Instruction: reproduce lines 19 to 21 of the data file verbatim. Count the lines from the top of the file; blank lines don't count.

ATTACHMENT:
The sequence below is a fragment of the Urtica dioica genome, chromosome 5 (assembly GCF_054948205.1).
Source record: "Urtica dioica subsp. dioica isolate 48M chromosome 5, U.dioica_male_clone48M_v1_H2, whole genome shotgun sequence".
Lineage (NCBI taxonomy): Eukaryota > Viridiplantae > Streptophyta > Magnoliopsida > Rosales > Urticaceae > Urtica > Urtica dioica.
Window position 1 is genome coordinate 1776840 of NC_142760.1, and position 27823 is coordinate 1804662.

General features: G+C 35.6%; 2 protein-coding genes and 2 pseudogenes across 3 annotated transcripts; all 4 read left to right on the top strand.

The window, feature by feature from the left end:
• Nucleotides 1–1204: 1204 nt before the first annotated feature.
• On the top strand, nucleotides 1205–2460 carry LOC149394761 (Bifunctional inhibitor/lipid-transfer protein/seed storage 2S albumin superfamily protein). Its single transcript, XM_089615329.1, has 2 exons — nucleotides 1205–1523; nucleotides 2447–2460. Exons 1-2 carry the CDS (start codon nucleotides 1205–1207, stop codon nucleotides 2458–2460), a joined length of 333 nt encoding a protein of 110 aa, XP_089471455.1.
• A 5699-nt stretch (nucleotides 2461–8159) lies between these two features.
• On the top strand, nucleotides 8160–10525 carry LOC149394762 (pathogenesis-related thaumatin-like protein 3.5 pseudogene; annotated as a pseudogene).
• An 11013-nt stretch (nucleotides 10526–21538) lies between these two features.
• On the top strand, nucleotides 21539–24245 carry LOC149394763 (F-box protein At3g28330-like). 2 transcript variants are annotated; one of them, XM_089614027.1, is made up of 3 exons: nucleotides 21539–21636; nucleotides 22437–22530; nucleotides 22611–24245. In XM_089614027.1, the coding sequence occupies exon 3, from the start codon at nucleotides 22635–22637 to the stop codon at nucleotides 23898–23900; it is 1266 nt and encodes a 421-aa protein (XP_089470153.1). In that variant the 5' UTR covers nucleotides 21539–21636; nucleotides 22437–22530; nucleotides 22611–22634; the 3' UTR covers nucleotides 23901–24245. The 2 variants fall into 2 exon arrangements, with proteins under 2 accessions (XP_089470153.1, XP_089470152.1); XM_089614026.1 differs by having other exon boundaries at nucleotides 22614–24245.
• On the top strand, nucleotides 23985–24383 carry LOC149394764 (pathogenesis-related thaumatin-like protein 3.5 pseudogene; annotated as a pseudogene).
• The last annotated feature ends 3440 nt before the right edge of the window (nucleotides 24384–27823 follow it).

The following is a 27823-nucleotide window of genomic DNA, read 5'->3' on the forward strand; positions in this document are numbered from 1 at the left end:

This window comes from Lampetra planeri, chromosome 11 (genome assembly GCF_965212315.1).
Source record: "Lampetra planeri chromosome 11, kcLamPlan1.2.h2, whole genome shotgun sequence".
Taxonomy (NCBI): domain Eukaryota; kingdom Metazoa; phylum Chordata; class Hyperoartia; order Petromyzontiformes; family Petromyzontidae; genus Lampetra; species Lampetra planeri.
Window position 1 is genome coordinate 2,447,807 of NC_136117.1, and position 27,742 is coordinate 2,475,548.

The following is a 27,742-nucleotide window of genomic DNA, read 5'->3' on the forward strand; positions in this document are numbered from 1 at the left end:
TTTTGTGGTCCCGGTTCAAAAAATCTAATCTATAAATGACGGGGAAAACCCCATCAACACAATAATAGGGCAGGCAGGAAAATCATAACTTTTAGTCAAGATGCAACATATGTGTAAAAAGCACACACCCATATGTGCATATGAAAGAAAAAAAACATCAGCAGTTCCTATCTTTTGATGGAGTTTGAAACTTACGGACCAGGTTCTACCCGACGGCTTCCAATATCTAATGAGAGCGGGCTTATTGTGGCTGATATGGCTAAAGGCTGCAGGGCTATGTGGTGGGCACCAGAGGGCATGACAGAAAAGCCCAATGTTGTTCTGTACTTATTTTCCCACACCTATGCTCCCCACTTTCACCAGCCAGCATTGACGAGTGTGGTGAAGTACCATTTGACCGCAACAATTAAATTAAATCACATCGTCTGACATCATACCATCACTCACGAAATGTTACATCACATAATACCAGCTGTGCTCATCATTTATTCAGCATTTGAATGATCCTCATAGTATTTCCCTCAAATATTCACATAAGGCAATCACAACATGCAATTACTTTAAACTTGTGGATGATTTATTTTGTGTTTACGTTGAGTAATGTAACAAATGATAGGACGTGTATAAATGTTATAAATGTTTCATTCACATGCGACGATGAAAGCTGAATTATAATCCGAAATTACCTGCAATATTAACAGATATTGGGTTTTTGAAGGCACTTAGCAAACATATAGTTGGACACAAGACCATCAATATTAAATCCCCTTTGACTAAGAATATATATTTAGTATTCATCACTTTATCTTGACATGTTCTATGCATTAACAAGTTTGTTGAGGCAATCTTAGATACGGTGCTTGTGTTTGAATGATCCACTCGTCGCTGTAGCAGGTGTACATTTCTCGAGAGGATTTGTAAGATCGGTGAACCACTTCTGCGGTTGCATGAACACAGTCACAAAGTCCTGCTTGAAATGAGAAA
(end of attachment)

Window position 1 is genome coordinate 2,447,807 of NC_136117.1, and position 27,742 is coordinate 2,475,548.

The following is a 27,742-nucleotide window of genomic DNA, read 5'->3' on the forward strand; positions in this document are numbered from 1 at the left end:
TTTTGTGGTCCCGGTTCAAAAAATCTAATCTATAAATGACGGGGAAAACCCCATCAACACAATAATAGGGCAGGCAGGAAAATCATAACTTTTAGTCAAGATGCAACATATGTGTAAAAAGCACACACCCATATGTGCATATGAAAGAAAAAAAACATCAGCAGTTCCTATCTTTTGATGGAGTTTGAAACTTACGGACCAGGTTCTACCCGACGGCTTCCAATATCTAATGAGAGCGGGCTTATTGTGGCTGATATGGCTAAAGGCTGCAGGGCTATGTGGTGGGCACCAGAGGGCATGACAGAAAAGCCCAATGTTGTTCTGTACTTATTTTCCCACACCTATGCTCCCCACTTTCACCAGCCAGCATTGACGAGTGTGGTGAAGTACCATTTGACCGCAACAATTAAATTAAATCACATCGTCTGACATCATACCATCACTCACGAAATGTTACATCACATAATACCAGCTGTGCTCATCATTTATTCAGCATTTGAATGATCCTCATAGTATTTCCCTCAAATATTCACATAAGGCAATCACAACATGCAATTACTTTAAACTTGTGGATGATTTATTTTGTGTTTACGTTGAGTAATGTAACAAATGATAGGACGTGTATAAATGTTATAAATGTTTCATTCACATGCGACGATGAAAGCTGAATTATAATCCGAAATTACCTGCAATATTAACAGATATTGGGTTTTTGAAGGCACTTAGCAAACATATAGTTGGACACAAGACCATCAATATTAAATCCCCTTTGACTAAGAATATATATTTAGTATTCATCACTTTATCTTGACATGTTCTATGCATTAACAAGTTTGTTGAGGCAATCTTAGATACGGTGCTTGTGTTTGAATGATCCACTCGTCGCTGTAGCAGGTGTACATTTCTCGAGAGGATTTGTAAGATCGGTGAACCACTTCTGCGGTTGCATGAACACAGTCACAAAGTCCTGCTTGAAATGAGAAA